This is a continuation of my musing on a free-software-type ideology for fiction.
There are two approaches to the books aren’t software argument:
1) software gets special privileges (in this case: freedoms) because of it’s special position in society (read: indispensable,) and
2) fiction gets special privileges (in this case: controls) because of it’s special position in society (read: in the arts.)
Yesterday, I talked about the first approach in Part 2a: software, unlike fiction, needs to be free because it can be a powerful force for good or ill in modern society–it is better not to be at its mercy, but to exercise control that you can’t get with proprietary systems.
The other approach is the argument that it’s arts that get a special place in society. Maybe it’s just because I talk to more writers than techies, but this version of the argument seems to be the more common one. Writers and other creators often talk about their work as though it were above every other type of work in society. We are special. We deserve special rights because we are different. We aren’t like the car manufacturers or the entrepreneurs or the office workers or other people that contribute to society. We make ART. And artists, being special, have to find special ways to survive. And we don’t get a regular pay check with benefits, so we have to get creative when it comes to surviving. Unfortunately, what should be the most creative sector in society has come up with a decidedly uncreative, and often unsuccessful, method of survival: control.
If only we could control every copy of our work in the entire world, even that which we do not make, then we could survive.
If only we could control every possible derivation of our work, even that which we do not create, then we could survive.
If only we could control every possible use of our work, even that which we are not competing with, then we could survive.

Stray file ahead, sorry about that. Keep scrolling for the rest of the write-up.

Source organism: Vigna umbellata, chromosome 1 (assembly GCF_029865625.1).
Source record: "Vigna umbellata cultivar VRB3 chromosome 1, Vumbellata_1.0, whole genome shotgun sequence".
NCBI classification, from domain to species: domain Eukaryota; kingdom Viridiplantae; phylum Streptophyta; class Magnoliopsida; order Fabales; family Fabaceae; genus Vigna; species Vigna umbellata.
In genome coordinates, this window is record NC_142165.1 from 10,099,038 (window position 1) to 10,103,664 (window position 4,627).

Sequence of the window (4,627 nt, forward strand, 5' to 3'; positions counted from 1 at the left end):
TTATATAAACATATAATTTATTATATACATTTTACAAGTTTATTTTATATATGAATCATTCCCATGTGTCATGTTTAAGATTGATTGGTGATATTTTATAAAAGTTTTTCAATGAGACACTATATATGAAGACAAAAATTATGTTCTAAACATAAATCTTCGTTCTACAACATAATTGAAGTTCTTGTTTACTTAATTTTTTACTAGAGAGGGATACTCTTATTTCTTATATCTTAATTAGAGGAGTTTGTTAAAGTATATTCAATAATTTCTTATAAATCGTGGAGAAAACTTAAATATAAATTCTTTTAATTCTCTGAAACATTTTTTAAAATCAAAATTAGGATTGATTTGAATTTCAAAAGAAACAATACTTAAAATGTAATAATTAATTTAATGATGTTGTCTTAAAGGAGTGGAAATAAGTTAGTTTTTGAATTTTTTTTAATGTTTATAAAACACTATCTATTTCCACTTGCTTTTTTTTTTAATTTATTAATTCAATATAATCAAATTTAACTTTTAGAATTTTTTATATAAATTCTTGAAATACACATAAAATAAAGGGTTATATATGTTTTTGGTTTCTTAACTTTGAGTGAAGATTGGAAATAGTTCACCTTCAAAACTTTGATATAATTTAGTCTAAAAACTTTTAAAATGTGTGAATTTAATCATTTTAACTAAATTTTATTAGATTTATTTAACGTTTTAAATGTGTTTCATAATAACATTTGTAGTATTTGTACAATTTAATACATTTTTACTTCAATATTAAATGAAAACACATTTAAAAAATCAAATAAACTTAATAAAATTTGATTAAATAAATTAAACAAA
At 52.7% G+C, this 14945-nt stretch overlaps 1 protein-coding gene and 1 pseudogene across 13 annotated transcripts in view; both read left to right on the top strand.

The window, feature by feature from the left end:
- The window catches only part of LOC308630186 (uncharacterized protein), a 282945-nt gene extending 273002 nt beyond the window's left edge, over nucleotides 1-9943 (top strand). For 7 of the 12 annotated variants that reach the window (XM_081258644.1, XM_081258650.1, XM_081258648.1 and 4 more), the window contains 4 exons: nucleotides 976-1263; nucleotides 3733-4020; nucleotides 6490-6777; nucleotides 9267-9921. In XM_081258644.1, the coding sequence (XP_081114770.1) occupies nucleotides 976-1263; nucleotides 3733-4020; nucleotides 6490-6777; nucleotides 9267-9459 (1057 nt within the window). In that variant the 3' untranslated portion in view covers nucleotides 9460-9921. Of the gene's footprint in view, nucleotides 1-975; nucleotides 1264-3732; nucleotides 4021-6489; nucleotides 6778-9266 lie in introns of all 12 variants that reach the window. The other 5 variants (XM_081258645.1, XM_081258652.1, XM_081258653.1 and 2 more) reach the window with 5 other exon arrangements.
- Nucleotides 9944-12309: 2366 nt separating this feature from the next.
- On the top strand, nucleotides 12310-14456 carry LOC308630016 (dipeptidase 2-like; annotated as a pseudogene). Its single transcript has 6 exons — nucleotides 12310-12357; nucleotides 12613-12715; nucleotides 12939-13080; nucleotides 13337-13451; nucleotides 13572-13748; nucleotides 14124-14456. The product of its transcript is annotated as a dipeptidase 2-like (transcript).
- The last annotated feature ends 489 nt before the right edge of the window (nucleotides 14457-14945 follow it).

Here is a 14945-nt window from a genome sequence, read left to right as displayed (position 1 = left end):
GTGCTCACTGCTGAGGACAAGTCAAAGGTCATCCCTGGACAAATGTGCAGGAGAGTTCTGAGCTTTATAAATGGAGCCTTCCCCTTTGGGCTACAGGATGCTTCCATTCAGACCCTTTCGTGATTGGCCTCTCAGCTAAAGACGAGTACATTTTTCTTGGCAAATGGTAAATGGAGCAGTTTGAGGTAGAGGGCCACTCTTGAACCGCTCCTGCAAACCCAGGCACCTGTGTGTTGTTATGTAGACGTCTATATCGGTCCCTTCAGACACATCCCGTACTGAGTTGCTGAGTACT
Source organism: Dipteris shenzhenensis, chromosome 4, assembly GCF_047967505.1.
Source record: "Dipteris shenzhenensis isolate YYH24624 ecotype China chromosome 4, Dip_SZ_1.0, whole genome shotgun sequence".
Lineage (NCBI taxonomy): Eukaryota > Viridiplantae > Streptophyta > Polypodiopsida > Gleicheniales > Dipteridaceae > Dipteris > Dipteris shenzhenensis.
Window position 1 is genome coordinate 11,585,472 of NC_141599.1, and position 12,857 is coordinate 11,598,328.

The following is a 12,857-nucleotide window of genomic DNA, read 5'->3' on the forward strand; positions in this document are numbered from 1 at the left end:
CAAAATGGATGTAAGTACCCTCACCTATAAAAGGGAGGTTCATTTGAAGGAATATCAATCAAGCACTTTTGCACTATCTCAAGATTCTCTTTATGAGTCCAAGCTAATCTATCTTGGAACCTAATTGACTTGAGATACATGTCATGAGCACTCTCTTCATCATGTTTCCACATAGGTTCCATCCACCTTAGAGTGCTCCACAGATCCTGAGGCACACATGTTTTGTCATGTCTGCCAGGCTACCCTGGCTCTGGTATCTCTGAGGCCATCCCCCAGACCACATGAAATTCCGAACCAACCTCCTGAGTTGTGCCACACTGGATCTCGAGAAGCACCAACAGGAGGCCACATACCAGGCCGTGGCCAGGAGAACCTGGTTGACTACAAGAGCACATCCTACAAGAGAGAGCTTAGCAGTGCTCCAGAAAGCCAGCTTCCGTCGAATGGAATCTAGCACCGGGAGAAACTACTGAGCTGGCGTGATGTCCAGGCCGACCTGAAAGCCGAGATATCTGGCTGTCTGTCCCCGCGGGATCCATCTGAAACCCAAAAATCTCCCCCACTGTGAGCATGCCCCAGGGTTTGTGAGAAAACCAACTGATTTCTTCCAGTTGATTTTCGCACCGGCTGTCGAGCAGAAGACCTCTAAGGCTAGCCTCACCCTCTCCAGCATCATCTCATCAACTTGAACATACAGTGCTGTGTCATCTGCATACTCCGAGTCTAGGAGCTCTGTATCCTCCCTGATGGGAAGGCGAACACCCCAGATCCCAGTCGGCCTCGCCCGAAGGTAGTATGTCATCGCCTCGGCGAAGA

This thinking is pervasive, even among the non-creators in society. Just look at what these controls have mistakenly and very unfortunately come to be known as: rights.
These rights are necessary, so the story goes. We can only survive off of what we can control, so the story goes.
Well I want to write a new story.
Most writers may think it’s all well and good for technologists–who are normal people, working at normal jobs doing normal things, so very unlike us– to have a cute side hobby where they share their work for free. But writers are special, damnit, and we deserve our “rights!” More rights, it would seem, than everyone else on the planet.
Writers’ “rights” supersede property rights.
Writers’ “rights” supersede privacy rights.
Writers’ “rights” supersede freedom of speech and expression (e.g. singing a song in a public place, sharing a poem with a friend) and now assembly (gathering online to share and promote ideas.)
I don’t really know how to counter this argument, except by saying, quite simply: no, we’re not better, we are not different. Yes, we have to survive. Just like the car manufacturers or the entrepreneurs or the office workers or other people that contribute to society. Just like the technologists with their cute little hobbies where they give things away for free. It doesn’t mean we have to miss out on free culture.
If the techies can be part of it, so can we.